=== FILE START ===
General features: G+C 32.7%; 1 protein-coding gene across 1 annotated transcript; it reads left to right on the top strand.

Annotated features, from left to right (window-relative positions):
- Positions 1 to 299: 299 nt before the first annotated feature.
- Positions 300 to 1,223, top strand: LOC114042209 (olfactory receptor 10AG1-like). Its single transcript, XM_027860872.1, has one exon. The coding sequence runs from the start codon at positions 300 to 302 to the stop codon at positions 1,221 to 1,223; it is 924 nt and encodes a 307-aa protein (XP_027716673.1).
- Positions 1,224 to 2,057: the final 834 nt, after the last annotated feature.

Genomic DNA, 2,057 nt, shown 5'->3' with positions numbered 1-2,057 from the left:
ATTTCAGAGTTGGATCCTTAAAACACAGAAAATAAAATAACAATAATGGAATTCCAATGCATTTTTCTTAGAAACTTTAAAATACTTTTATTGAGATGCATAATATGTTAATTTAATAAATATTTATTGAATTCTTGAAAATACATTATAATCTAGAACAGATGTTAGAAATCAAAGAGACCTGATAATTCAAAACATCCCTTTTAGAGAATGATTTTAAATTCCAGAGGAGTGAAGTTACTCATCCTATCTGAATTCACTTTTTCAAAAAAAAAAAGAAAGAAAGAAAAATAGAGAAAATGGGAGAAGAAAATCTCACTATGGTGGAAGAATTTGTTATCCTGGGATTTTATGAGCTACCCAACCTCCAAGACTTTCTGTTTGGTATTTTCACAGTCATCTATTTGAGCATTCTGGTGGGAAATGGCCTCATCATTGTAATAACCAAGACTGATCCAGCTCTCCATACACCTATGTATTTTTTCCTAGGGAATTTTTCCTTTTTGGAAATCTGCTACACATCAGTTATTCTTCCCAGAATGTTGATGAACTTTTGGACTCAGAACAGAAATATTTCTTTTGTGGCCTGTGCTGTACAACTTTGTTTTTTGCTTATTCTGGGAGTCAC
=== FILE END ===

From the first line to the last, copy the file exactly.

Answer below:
General features: G+C 32.7%; 1 protein-coding gene across 1 annotated transcript; it reads left to right on the top strand.

Annotated features, from left to right (window-relative positions):
- Positions 1 to 299: 299 nt before the first annotated feature.
- Positions 300 to 1,223, top strand: LOC114042209 (olfactory receptor 10AG1-like). Its single transcript, XM_027860872.1, has one exon. The coding sequence runs from the start codon at positions 300 to 302 to the stop codon at positions 1,221 to 1,223; it is 924 nt and encodes a 307-aa protein (XP_027716673.1).
- Positions 1,224 to 2,057: the final 834 nt, after the last annotated feature.

Genomic DNA, 2,057 nt, shown 5'->3' with positions numbered 1-2,057 from the left:
ATTTCAGAGTTGGATCCTTAAAACACAGAAAATAAAATAACAATAATGGAATTCCAATGCATTTTTCTTAGAAACTTTAAAATACTTTTATTGAGATGCATAATATGTTAATTTAATAAATATTTATTGAATTCTTGAAAATACATTATAATCTAGAACAGATGTTAGAAATCAAAGAGACCTGATAATTCAAAACATCCCTTTTAGAGAATGATTTTAAATTCCAGAGGAGTGAAGTTACTCATCCTATCTGAATTCACTTTTTCAAAAAAAAAAAGAAAGAAAGAAAAATAGAGAAAATGGGAGAAGAAAATCTCACTATGGTGGAAGAATTTGTTATCCTGGGATTTTATGAGCTACCCAACCTCCAAGACTTTCTGTTTGGTATTTTCACAGTCATCTATTTGAGCATTCTGGTGGGAAATGGCCTCATCATTGTAATAACCAAGACTGATCCAGCTCTCCATACACCTATGTATTTTTTCCTAGGGAATTTTTCCTTTTTGGAAATCTGCTACACATCAGTTATTCTTCCCAGAATGTTGATGAACTTTTGGACTCAGAACAGAAATATTTCTTTTGTGGCCTGTGCTGTACAACTTTGTTTTTTGCTTATTCTGGGAGTCAC